If you’ve spent any time on “Guitar Instagram” you’ll likely have been bombarded with flashy techniques of all kinds – mindbending tapping, speedy slurs, crazy slides, massive stretches, and unimaginable speed. These guitar flexes can quickly make you feel like even playing your favorite songs on the guitar is way out of reach.
But this isn’t the case! The world of guitar is filled with different techniques and skills you can learn at every level. And mastering the first set of beginner techniques is the first step to getting into impressing your friends and more importantly having a ton of fun on the guitar.
In this short guide, we’ll show you the most important guitar techniques for beginners. You’ll learn how to palm mute, slide, hammer-on, pull-off, bend, and even develop your own vibrato! This article includes links to lessons with even more detailed looks at each technique. So be sure to check those out if you want to focus on a particular topic. Let’s get into the lessons.
Palm muting is one of the most commonly used guitar techniques for beginners. Its use spans just about every genre and it is one of the many ways you can begin adding some expression to your guitar playing.
The technique involves placing your palm (more specifically, the meaty part of the pinky side of your strumming hand) right where the strings come off the saddles of the guitar. Palm muting requires you to do a bit of fine-tuning since it’s easy to over or under-mute.
If your hand is too far onto the strings, then the strings won’t be able to ring out at all. This will cause your strings to be unable to vibrate completely. You’ll know pretty quickly when this is the case because it won’t sound very musical.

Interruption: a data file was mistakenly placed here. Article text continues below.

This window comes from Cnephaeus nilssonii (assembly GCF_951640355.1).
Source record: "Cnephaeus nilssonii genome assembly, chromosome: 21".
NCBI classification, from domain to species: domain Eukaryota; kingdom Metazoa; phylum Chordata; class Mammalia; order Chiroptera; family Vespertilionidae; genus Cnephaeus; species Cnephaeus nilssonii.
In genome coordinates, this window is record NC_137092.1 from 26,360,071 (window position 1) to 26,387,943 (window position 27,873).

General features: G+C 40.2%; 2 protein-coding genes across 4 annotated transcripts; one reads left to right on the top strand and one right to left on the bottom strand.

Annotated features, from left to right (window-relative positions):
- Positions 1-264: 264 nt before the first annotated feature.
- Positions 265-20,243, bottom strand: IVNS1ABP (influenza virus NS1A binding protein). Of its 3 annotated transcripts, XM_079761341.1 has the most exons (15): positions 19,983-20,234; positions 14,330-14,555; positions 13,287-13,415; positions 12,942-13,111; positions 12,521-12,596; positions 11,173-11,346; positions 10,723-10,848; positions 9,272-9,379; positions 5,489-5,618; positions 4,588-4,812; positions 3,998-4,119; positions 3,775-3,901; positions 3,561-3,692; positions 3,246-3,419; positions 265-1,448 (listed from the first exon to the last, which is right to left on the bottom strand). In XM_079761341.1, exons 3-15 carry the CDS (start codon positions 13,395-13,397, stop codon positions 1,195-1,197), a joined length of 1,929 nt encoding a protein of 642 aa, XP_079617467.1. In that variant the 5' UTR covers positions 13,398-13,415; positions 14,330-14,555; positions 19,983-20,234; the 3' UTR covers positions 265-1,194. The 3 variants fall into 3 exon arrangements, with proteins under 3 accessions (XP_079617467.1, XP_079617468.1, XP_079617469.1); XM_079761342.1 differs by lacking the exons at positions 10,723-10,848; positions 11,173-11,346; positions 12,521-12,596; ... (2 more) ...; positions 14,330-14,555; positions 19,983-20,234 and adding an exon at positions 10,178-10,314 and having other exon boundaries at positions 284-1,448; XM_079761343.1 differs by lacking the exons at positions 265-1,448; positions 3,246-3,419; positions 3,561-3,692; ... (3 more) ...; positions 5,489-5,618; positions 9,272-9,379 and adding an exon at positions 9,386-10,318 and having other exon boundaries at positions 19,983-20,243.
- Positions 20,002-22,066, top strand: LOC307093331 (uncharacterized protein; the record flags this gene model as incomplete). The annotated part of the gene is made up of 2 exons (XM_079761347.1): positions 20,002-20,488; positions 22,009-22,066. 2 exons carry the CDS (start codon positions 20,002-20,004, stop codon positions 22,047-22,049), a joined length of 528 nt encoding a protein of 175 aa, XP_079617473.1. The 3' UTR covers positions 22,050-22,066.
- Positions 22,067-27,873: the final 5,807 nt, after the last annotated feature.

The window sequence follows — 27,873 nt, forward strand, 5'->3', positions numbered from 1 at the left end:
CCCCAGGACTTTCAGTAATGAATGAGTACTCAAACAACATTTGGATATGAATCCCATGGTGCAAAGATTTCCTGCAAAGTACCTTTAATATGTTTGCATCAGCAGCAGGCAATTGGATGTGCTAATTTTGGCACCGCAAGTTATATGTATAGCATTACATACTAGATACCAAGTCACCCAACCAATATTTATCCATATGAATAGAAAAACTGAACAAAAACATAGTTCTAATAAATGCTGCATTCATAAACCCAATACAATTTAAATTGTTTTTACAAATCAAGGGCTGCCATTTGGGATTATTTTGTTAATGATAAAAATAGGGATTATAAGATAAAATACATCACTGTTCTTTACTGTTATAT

If your hand isn’t far enough onto the strings, you won’t get the desired effect whatsoever. This will be pretty obvious. The goal here is to find a good balance where the strings ring out and then die more quickly than if they were unmuted.
Be sure to check out our more in-depth lesson page on palm muting here: How To Palm Mute On Your Guitar
The next technique we’ll look at is sliding. Sliding is a technique with a lot of utility. You can use it when playing a chord progression to add some texture to a transition, use it to slide up or down to a note during an emotional guitar solo, or you can even use it to add some flavor to a chunky power chord riff.
Sliding is one of the tougher techniques to master because it requires you to develop a good bit of finesse with your fretting hand. Your aim with this one is to create a smooth slide without the volume of the slide being inconsistent. The slide should end with a note ringing through clearly.
The main thing to focus on is the timing of both your picking hand and your fretting hand. If you strike the string too early, the emphasis will be on the note you’re sliding from and not the one you’re sliding to. If you strike the string too late, the string won’t be vibrating during the slide and will just make a “plunk” sound. And if you strike the string even later, you won’t get any sliding effect at all!
The key to sliding on the guitar is to hit the note right at the moment before you start your slide. In the video, you can see that it’s also important to use your thumb as a sort of pivot when playing short slides. This can be especially helpful for improving your accuracy.
While these short slides are a motion that mostly resides in the hand and wrist, a longer slide will require you to move your entire arm. These ones take a particularly long time to get down. Take it little by little and focus on cleanliness before speed and you’ll have it down in no time!
Check out more resources on sliding here: How To Slide On The Guitar
Hammer-ons and pull-offs are a staple technique of the accomplished guitar player. The combination of these two simple techniques allows you to play licks and solos faster and smoother. We’ll look at hammer-ons first.
To execute a hammer-on, you just have to bring one of your fretting fingers down on the string hard enough to ring out without touching the string with your picking hand. If you hammer it down (hence, the name) hard enough, the note will ring out as if you picked it. This isn’t something you will nail down immediately. It will take some concerted exercise to strengthen your finger enough to the point where the note rings out clearly.